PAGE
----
I was looking at a show proc CPU history on a 3850 (IOS-XE) switch and I see short CPU spikes. Average CPU is not really high, between 40% and 50%.
Also, I was reading this about NX-OS :
The Cisco NX-OS operating system takes advantage of preemptive CPU multitasking, so processes can take advantage of an idle CPU in order to complete tasks faster. Therefore, the history option may report CPU spikes that do not necessarily indicate a problem.
Does anyone knows if the same applies to IOS-XE ?
NX-OS is a different NOS for a different set of plaforms (Nexus devices).
However, this can also apply to IOS-XE. Can you share the output of the show process cpu history command?
There are cases in which an SNMP server is polling the switch agressively from time to time causing CPU spikes.
That can be determined by configuring a EEM script and checking the process causing those spikes:
process cpu threshold type total rising 80 interval 60 switch 1
event manager applet HIGH_CPU authorization bypass
event syslog pattern "%CPUMEM-5-RISING_THRESHOLD" maxrun 300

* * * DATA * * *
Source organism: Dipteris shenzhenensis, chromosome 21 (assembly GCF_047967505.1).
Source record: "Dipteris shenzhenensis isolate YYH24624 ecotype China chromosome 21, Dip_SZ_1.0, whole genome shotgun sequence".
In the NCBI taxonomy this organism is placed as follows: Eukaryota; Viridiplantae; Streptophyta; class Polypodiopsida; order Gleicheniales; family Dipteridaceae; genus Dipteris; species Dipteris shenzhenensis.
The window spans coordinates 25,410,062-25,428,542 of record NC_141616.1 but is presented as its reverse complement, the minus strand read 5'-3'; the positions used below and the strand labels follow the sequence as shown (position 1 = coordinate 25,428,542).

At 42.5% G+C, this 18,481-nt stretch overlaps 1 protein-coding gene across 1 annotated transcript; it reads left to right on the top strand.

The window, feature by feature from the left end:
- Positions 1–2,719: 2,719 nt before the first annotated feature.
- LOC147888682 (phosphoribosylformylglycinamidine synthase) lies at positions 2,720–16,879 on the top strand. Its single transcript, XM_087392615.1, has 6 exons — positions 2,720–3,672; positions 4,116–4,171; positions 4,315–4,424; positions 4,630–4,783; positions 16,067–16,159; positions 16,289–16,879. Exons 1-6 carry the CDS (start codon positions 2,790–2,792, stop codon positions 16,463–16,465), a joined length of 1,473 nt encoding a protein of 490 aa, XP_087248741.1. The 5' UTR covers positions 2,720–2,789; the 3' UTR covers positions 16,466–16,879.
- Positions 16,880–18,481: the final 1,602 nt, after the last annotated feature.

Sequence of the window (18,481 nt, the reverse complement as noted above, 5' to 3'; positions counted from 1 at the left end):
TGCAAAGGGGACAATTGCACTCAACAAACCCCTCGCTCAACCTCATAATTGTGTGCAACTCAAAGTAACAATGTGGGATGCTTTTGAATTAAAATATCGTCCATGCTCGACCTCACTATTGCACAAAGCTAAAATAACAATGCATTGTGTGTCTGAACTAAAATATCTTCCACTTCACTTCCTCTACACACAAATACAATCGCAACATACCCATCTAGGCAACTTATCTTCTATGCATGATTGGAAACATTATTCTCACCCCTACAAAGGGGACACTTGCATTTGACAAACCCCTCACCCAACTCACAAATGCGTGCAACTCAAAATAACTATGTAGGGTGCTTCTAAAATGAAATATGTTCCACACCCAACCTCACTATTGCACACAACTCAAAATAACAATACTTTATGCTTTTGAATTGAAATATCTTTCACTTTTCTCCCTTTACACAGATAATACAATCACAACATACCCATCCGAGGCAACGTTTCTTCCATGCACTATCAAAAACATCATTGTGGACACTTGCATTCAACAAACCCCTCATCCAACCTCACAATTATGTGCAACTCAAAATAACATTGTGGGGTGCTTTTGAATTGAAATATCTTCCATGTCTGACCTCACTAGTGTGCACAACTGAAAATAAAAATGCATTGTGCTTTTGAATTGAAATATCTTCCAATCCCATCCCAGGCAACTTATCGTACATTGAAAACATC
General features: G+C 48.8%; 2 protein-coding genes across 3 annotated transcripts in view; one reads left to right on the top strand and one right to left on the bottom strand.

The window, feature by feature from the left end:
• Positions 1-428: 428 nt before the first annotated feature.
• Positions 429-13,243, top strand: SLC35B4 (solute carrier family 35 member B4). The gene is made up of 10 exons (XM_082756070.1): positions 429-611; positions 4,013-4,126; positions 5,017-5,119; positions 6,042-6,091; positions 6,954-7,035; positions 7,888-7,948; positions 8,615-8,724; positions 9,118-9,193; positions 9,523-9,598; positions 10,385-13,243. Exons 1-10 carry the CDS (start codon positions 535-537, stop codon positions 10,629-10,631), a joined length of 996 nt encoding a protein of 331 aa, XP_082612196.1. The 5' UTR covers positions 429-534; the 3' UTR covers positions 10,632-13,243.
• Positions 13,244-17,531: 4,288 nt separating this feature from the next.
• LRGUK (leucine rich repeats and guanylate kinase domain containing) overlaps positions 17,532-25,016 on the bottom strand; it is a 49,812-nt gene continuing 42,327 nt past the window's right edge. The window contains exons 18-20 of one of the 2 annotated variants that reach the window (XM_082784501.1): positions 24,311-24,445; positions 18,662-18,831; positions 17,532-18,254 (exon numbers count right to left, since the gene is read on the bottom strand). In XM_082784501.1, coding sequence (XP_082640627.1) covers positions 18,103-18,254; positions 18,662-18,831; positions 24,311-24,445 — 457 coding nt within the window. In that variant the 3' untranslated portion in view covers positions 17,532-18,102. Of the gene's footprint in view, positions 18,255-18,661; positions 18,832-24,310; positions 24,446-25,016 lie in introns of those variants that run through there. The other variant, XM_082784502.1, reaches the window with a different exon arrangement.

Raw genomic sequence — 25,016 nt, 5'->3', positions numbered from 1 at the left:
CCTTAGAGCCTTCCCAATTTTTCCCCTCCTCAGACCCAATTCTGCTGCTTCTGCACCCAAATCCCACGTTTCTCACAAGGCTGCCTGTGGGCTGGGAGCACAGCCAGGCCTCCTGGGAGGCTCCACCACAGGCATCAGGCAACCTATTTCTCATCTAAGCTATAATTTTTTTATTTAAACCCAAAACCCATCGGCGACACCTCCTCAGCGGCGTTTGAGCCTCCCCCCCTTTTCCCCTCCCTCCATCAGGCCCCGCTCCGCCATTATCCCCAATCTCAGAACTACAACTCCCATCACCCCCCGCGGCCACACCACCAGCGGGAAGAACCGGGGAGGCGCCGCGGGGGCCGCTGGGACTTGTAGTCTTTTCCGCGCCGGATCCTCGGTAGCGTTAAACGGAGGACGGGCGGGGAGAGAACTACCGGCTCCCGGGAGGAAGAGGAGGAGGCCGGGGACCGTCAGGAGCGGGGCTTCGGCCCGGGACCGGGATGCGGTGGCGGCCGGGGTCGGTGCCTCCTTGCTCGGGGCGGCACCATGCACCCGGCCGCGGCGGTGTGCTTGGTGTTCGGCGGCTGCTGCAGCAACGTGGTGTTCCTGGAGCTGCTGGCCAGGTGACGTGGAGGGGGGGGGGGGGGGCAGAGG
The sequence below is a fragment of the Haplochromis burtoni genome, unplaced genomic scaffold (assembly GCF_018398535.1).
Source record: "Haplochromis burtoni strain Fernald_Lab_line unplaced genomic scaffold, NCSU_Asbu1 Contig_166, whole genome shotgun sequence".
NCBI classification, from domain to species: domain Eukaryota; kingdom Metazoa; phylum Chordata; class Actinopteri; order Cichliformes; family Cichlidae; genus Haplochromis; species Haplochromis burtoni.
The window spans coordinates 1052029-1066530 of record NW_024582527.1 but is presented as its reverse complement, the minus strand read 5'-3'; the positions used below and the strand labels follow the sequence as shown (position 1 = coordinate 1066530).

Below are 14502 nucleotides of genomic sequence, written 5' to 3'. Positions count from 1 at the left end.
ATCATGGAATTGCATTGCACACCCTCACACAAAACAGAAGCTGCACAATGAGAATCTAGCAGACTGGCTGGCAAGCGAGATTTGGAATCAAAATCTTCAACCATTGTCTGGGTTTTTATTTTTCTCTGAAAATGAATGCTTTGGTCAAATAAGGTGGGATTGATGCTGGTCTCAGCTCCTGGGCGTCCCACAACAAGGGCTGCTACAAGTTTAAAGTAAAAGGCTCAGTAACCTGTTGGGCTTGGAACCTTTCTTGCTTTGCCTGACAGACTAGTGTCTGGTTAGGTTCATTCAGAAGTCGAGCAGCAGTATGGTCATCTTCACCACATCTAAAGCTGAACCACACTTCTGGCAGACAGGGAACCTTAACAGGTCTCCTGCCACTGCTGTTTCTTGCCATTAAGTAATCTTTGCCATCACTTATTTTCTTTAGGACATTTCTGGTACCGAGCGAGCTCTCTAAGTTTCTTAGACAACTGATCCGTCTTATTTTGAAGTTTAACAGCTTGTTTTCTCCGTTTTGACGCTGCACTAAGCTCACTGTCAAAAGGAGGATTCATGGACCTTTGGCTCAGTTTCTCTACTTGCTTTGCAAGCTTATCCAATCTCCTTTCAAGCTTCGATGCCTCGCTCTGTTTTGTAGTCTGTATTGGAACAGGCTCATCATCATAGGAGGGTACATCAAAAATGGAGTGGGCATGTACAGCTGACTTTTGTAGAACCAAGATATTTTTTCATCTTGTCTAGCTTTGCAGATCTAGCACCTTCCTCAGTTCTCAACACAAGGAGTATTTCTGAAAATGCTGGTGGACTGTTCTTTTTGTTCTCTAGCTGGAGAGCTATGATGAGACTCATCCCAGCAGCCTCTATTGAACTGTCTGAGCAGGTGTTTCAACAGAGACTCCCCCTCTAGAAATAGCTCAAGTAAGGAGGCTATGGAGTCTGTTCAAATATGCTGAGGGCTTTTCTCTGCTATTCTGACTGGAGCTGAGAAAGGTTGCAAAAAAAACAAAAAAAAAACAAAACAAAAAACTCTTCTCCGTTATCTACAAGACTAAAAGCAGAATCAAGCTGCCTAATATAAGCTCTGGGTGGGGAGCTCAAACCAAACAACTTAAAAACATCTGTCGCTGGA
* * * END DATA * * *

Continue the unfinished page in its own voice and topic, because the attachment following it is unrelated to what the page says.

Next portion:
action 1.0 syslog msg "High CPU detected"
action 2.0 cli command "enable"
action 2.1 cli command "terminal len 0"
action 2.5 cli command "show clock | append flash:CPUlog.txt"
action 3.0 cli command "show process cpu sorted | append flash:CPUlog.txt"
action 4.0 cli command "show processes cpu detailed process iosd sort | append flash:CPUlog.txt"
action 5.0 cli command "show processes cpu detailed process fed sort | append flash:CPUlog.txt"
action 6.0 cli command "show platform punt statistics port-asic 0 cpuq -1 direction rx | append flash:CPUlog.txt"
action 7.0 cli command "show platform punt statistics port-asic 1 cpuq -1 direction rx | append flash:CPUlog.txt"
action 7.1 cli command "show snmp stats oid | append flash:CPUlog.txt"
action 8.0 cli command "show logging | append flash:CPUlog.txt"
action 8.5 cli command "terminal len 24"
action 9.0 syslog msg "HIGH_CPU EEM Script finished running"
action 9.5 cli command "end"
The previous script, supossing that you're having a standalone switch or that switch 1 in a stack is the current active unit. If not, adjust the switch id accordingly.
Once the EEM script triggers, you will need to check the contents of the generated CPUlog.txt file in flash memory.
Please let me know if you find this information useful.
In my position I can't ask to apply the script, but I'm going to see if we can lower the snmp polling for a short period and see the difference.